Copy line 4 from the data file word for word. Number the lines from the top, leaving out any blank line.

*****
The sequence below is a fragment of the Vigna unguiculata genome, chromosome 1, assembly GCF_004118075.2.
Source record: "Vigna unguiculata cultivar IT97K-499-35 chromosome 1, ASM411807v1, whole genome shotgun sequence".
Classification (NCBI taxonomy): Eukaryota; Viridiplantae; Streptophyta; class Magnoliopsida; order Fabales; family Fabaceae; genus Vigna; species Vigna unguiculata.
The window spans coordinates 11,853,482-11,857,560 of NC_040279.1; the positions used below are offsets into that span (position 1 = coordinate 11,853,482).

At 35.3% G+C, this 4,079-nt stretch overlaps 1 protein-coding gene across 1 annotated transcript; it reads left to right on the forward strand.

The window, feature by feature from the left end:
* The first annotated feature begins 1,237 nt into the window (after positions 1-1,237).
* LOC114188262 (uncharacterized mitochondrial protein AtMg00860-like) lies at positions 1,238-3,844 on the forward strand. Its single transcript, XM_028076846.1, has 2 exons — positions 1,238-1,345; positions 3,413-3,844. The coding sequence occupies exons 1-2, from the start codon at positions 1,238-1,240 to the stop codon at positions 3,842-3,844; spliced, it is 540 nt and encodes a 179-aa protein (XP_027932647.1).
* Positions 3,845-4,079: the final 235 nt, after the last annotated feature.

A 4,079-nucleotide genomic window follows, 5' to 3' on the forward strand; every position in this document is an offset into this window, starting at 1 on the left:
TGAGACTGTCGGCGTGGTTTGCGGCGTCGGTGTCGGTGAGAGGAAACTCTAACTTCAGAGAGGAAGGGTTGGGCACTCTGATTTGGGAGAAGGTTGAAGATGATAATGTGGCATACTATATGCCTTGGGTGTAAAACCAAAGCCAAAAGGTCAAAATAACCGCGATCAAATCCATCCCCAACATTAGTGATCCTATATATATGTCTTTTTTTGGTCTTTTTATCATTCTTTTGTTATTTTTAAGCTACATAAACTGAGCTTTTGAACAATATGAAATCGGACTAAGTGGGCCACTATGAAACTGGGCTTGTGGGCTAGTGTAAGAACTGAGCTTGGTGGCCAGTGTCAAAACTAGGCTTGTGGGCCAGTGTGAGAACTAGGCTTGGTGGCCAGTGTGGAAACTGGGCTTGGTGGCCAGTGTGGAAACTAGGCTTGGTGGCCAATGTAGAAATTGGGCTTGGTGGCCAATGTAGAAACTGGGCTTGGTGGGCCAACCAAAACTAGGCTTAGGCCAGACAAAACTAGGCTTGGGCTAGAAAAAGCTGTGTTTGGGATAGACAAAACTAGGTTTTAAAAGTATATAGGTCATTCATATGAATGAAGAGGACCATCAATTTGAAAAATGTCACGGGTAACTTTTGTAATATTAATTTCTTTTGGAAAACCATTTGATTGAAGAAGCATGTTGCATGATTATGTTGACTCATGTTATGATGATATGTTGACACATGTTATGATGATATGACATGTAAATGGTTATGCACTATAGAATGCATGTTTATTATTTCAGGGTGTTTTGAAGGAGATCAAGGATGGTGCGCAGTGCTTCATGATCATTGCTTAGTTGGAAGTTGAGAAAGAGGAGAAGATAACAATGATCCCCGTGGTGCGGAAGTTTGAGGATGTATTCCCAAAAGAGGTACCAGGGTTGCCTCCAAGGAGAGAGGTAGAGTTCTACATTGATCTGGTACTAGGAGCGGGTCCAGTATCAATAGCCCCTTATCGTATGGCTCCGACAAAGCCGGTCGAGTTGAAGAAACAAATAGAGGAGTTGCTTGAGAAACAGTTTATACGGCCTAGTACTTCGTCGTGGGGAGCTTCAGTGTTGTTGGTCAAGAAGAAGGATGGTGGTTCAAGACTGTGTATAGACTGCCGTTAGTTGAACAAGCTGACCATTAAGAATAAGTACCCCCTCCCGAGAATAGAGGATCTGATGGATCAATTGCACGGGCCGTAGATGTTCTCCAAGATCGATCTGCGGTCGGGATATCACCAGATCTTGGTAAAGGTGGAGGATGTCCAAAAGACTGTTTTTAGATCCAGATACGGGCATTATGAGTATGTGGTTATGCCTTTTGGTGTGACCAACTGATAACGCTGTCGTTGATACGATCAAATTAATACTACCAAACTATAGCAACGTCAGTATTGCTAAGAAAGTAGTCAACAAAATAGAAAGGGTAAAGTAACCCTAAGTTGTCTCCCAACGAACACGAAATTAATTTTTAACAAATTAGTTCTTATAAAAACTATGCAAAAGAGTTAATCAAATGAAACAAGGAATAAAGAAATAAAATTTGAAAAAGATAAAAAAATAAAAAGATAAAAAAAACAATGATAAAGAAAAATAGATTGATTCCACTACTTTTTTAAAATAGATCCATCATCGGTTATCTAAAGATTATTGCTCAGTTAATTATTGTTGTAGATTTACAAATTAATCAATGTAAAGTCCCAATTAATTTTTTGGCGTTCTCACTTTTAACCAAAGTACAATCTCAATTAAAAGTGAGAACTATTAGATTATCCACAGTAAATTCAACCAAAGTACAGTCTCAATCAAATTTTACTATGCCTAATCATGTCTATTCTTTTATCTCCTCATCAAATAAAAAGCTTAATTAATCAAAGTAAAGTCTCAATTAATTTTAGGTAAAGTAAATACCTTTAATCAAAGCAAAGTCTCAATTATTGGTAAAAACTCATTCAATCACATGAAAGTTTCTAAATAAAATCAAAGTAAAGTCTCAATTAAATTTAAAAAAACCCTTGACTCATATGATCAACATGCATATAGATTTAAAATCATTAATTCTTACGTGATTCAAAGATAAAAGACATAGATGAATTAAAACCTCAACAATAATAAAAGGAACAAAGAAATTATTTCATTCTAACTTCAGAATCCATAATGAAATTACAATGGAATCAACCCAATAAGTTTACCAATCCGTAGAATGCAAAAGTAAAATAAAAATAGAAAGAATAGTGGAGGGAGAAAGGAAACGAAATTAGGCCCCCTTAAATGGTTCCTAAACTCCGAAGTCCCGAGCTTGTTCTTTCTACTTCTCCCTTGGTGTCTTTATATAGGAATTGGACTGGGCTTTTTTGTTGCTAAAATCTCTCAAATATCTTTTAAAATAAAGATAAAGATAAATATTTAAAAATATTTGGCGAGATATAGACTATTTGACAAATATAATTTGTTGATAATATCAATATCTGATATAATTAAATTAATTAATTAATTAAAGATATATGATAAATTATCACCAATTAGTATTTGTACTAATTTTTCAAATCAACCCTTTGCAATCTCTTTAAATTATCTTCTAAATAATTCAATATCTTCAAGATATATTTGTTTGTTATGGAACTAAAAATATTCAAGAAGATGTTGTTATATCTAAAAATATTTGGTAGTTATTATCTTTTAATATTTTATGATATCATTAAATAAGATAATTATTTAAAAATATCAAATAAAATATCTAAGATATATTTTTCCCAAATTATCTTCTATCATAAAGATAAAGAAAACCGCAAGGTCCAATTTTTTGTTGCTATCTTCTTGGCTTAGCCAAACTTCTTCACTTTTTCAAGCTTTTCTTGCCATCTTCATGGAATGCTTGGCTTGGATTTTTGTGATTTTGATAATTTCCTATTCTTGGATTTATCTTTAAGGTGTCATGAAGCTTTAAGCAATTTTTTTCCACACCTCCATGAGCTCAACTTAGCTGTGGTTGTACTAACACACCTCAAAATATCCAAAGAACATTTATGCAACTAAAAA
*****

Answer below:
The window spans coordinates 11,853,482-11,857,560 of NC_040279.1; the positions used below are offsets into that span (position 1 = coordinate 11,853,482).